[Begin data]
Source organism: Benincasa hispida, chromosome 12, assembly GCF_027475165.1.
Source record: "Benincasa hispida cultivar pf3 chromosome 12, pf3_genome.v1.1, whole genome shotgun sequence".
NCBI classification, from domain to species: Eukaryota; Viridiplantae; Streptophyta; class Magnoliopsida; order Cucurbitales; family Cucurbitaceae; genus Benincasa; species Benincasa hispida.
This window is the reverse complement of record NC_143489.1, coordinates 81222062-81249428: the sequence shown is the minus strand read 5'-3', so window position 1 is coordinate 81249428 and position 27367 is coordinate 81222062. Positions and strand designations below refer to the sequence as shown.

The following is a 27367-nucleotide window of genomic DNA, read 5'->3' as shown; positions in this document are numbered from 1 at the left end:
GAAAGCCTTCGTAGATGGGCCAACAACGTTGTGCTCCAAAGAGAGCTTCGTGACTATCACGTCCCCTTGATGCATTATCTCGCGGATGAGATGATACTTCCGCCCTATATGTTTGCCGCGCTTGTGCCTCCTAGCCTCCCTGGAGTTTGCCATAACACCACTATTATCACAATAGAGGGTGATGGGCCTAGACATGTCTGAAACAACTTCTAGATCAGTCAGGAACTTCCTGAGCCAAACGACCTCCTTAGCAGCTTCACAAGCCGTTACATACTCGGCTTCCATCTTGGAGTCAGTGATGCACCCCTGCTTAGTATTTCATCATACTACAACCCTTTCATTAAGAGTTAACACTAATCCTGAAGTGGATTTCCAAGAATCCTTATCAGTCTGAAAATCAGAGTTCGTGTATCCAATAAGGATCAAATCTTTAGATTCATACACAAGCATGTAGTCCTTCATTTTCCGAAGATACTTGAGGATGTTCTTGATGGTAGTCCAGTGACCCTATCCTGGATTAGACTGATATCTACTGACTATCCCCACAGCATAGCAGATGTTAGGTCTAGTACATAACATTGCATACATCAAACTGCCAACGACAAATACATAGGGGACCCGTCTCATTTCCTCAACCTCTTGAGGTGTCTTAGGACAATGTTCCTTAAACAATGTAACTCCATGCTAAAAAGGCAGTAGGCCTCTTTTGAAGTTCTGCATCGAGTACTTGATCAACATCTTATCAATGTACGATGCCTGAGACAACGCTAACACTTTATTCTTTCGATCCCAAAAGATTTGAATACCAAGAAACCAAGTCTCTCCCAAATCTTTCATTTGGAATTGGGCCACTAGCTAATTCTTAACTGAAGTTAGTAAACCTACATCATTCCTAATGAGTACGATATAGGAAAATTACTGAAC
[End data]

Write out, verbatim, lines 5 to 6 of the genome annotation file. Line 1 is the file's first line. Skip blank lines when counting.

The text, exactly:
The following is a 27367-nucleotide window of genomic DNA, read 5'->3' as shown; positions in this document are numbered from 1 at the left end:
GAAAGCCTTCGTAGATGGGCCAACAACGTTGTGCTCCAAAGAGAGCTTCGTGACTATCACGTCCCCTTGATGCATTATCTCGCGGATGAGATGATACTTCCGCCCTATATGTTTGCCGCGCTTGTGCCTCCTAGCCTCCCTGGAGTTTGCCATAACACCACTATTATCACAATAGAGGGTGATGGGCCTAGACATGTCTGAAACAACTTCTAGATCAGTCAGGAACTTCCTGAGCCAAACGACCTCCTTAGCAGCTTCACAAGCCGTTACATACTCGGCTTCCATCTTGGAGTCAGTGATGCACCCCTGCTTAGTATTTCATCATACTACAACCCTTTCATTAAGAGTTAACACTAATCCTGAAGTGGATTTCCAAGAATCCTTATCAGTCTGAAAATCAGAGTTCGTGTATCCAATAAGGATCAAATCTTTAGATTCATACACAAGCATGTAGTCCTTCATTTTCCGAAGATACTTGAGGATGTTCTTGATGGTAGTCCAGTGACCCTATCCTGGATTAGACTGATATCTACTGACTATCCCCACAGCATAGCAGATGTTAGGTCTAGTACATAACATTGCATACATCAAACTGCCAACGACAAATACATAGGGGACCCGTCTCATTTCCTCAACCTCTTGAGGTGTCTTAGGACAATGTTCCTTAAACAATGTAACTCCATGCTAAAAAGGCAGTAGGCCTCTTTTGAAGTTCTGCATCGAGTACTTGATCAACATCTTATCAATGTACGATGCCTGAGACAACGCTAACACTTTATTCTTTCGATCCCAAAAGATTTGAATACCAAGAAACCAAGTCTCTCCCAAATCTTTCATTTGGAATTGGGCCACTAGCTAATTCTTAACTGAAGTTAGTAAACCTACATCATTCCTAATGAGTACGATATAGGAAAATTACTGAAC